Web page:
Using the REST Client

This guide is about the REST Client compatible with RESTEasy Classic which used to be the default JAX-RS implementation until Quarkus 2.8.

It is now recommended to use RESTEasy Reactive, which supports equally well traditional blocking workloads and reactive workloads. For more information about RESTEasy Reactive, please see the REST Client Reactive guide and, for the server side, the introductory REST JSON guide or the more detailed RESTEasy Reactive guide.

This guide explains how to use the RESTEasy REST Client in order to interact with REST APIs with very little effort.

there is another guide if you need to write server JSON REST APIs.

Prerequisites

To complete this guide, you need:

  • Roughly 15 minutes

  • An IDE

  • JDK 11+ installed with JAVA_HOME configured appropriately

  • Apache Maven 3.8.1+

  • Optionally the Quarkus CLI if you want to use it

  • Optionally Mandrel or GraalVM installed and configured appropriately if you want to build a native executable (or Docker if you use a native container build)

Solution

We recommend that you follow the instructions in the next sections and create the application step by step. However, you can go right to the completed example.

Clone the Git repository: git clone https://github.com/quarkusio/quarkus-quickstarts.git, or download an archive.

The solution is located in the rest-client-quickstart directory.

Creating the Maven project

First, we need a new project. Create a new project with the following command:

CLI
quarkus create app org.acme:rest-client-quickstart \
    --extension=resteasy,resteasy-jackson,rest-client,rest-client-jackson \
    --no-code
cd rest-client-quickstart

To create a Gradle project, add the --gradle or --gradle-kotlin-dsl option.

For more information about how to install the Quarkus CLI and use it, please refer to the Quarkus CLI guide.

Maven
mvn io.quarkus.platform:quarkus-maven-plugin:2.9.1.Final:create \
    -DprojectGroupId=org.acme \
    -DprojectArtifactId=rest-client-quickstart \
    -Dextensions="resteasy,resteasy-jackson,rest-client,rest-client-jackson" \
    -DnoCode
cd rest-client-quickstart

To create a Gradle project, add the -DbuildTool=gradle or -DbuildTool=gradle-kotlin-dsl option.

This command generates the Maven project with a REST endpoint and imports:

  • the resteasy and resteasy-jackson extensions for the REST server support;

  • the rest-client and rest-client-jackson extensions for the REST client support.

If you already have your Quarkus project configured, you can add the rest-client and the rest-client-jackson extensions to your project by running the following command in your project base directory:

CLI
quarkus extension add 'rest-client,rest-client-jackson'
Maven
./mvnw quarkus:add-extension -Dextensions="rest-client,rest-client-jackson"
Gradle
./gradlew addExtension --extensions="rest-client,rest-client-jackson"

This will add the following to your pom.xml:

pom.xml
<dependency>
    <groupId>io.quarkus</groupId>
    <artifactId>quarkus-rest-client</artifactId>
</dependency>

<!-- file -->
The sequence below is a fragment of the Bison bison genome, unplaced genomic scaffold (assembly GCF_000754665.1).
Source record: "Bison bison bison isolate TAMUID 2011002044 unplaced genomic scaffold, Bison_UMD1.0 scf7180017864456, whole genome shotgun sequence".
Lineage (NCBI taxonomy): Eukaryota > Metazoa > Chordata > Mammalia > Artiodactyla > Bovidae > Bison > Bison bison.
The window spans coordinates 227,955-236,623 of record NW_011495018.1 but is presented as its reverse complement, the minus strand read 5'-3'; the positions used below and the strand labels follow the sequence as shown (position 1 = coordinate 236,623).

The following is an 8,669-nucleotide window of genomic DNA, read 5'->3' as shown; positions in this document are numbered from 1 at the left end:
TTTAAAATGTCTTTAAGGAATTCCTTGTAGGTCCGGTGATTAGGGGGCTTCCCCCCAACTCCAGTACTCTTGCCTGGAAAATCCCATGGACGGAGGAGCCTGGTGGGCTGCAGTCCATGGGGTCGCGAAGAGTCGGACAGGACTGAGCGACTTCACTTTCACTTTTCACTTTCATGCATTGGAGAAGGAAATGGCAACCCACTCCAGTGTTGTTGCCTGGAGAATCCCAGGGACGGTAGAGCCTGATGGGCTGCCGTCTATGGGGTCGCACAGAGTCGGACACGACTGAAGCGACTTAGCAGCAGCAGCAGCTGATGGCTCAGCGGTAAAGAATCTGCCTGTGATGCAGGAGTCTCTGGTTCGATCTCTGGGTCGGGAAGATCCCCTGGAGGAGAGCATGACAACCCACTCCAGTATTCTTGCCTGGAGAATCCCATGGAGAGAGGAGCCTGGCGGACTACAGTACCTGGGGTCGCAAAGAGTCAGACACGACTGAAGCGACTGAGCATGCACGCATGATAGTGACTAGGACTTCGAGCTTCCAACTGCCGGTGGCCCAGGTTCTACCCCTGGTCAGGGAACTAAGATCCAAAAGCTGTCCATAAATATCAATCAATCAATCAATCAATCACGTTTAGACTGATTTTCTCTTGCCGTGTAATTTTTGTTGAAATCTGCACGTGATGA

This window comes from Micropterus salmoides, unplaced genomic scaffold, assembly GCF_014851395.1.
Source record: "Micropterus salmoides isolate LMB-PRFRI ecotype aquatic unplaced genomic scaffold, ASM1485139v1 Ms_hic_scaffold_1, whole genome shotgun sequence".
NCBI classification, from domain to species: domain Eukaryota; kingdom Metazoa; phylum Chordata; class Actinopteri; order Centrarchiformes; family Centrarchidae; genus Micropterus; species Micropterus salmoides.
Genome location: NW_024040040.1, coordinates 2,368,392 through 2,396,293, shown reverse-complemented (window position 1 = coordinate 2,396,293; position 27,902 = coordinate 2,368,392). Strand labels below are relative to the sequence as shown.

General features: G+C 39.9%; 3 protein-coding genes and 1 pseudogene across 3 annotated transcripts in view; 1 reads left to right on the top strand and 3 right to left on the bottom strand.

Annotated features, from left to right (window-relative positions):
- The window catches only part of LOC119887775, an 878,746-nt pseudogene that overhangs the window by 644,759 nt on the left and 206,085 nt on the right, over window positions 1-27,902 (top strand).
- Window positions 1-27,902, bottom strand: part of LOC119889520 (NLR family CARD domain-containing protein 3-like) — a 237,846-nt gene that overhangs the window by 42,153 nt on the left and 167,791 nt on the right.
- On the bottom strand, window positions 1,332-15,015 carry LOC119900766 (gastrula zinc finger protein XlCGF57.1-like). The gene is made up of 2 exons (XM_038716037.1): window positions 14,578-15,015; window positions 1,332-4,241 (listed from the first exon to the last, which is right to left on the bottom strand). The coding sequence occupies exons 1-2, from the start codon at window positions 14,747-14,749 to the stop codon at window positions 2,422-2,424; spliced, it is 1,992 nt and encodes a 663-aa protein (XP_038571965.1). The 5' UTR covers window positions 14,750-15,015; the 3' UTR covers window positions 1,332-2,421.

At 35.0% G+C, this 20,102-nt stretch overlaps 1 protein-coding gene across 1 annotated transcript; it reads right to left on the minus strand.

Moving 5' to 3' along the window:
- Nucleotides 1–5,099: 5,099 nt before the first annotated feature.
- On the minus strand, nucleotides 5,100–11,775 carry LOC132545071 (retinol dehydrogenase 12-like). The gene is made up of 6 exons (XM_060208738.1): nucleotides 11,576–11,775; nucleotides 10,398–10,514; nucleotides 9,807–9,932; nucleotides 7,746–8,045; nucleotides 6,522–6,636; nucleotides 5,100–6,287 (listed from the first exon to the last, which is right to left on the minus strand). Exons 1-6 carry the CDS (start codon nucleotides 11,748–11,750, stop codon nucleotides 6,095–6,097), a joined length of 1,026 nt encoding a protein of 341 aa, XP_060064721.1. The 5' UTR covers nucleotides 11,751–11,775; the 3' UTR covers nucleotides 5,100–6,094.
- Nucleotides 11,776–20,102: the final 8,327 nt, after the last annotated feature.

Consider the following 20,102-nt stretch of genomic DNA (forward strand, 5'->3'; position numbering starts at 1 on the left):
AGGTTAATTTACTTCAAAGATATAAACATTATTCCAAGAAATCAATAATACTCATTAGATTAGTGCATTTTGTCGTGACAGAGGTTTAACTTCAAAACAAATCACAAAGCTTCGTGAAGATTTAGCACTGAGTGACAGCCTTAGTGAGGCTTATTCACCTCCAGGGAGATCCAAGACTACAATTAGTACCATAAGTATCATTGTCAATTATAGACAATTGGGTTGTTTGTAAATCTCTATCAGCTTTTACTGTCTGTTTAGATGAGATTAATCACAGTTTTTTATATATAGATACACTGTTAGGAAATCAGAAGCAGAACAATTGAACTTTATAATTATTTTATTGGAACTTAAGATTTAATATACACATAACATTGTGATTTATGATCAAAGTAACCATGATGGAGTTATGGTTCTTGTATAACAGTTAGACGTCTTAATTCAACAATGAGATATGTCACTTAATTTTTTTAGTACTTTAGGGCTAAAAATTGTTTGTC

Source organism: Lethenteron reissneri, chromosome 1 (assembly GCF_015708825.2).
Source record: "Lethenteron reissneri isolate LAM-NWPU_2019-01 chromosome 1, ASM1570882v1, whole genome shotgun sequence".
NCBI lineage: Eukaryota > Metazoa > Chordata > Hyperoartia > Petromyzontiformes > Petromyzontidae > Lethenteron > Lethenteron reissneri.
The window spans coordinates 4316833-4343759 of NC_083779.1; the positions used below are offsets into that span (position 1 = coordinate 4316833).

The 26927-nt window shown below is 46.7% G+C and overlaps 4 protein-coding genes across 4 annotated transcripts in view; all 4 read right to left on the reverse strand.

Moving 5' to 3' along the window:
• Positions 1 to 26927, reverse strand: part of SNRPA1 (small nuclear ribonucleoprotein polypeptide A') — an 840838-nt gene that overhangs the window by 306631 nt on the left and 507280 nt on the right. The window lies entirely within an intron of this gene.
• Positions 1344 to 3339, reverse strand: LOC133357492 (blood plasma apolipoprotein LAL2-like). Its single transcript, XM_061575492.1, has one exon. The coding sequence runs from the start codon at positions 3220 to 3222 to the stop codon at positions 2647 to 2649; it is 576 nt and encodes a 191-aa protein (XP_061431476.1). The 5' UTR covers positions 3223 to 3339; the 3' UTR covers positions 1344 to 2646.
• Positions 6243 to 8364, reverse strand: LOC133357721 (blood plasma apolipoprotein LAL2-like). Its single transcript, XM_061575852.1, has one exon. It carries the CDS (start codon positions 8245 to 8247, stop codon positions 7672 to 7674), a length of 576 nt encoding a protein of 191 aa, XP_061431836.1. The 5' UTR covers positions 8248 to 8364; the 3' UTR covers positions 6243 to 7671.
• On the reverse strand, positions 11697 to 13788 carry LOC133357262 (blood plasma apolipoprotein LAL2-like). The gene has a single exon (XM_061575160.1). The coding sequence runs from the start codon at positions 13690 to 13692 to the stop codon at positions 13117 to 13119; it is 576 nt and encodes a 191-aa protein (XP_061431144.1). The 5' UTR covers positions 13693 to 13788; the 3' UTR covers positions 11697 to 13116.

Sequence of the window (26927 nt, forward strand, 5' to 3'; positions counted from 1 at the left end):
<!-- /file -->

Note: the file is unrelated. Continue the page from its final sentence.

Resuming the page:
<dependency>
    <groupId>io.quarkus</groupId>
    <artifactId>quarkus-rest-client-jackson</artifactId>
</dependency>
build.gradle
implementation("io.quarkus:quarkus-rest-client")
implementation("io.quarkus:quarkus-rest-client-jackson")

Setting up the model

In this guide we will be demonstrating how to consume part of the REST API supplied by the stage.code.quarkus.io service. Our first order of business is to set up the model we will be using, in the form of an Extension POJO.

Create a src/main/java/org/acme/rest/client/Extension.java file and set the following content:

package org.acme.rest.client;

import java.util.List;

public class Extension {

    public String id;
    public String name;
    public String shortName;
    public List<String> keywords;

}

The model above is only a subset of the fields provided by the service, but it suffices for the purposes of this guide.

Create the interface

Using the RESTEasy REST Client is as simple as creating an interface using the proper JAX-RS and MicroProfile annotations. In our case the interface should be created at src/main/java/org/acme/rest/client/ExtensionsService.java and have the following content:

package org.acme.rest.client;

import org.eclipse.microprofile.rest.client.inject.RegisterRestClient;
import org.jboss.resteasy.annotations.jaxrs.QueryParam;

import javax.ws.rs.GET;
import javax.ws.rs.Path;
import java.util.Set;

@Path("/extensions")
@RegisterRestClient
public interface ExtensionsService {

    @GET
    Set<Extension> getById(@QueryParam String id);
}

The getById method gives our code the ability to get an extension by id from the Code Quarkus API. The client will handle all the networking and marshalling leaving our code clean of such technical details.

The purpose of the annotations in the code above is the following:

  • @RegisterRestClient allows Quarkus to know that this interface is meant to be available for CDI injection as a REST Client

  • @Path, @GET and @PathParam are the standard JAX-RS annotations used to define how to access the service

When a JSON extension is installed such as quarkus-rest-client-jackson or quarkus-rest-client-jsonb, Quarkus will use the application/json media type by default for most return values, unless the media type is explicitly set via @Produces or @Consumes annotations (there are some exceptions for well known types, such as String and File, which default to text/plain and application/octet-stream respectively).

If you don’t want JSON by default you can set quarkus.resteasy-json.default-json=false and the default will change back to being auto-negotiated. If you set this you will need to add @Produces(MediaType.APPLICATION_JSON) and @Consumes(MediaType.APPLICATION_JSON) to your endpoints in order to use JSON.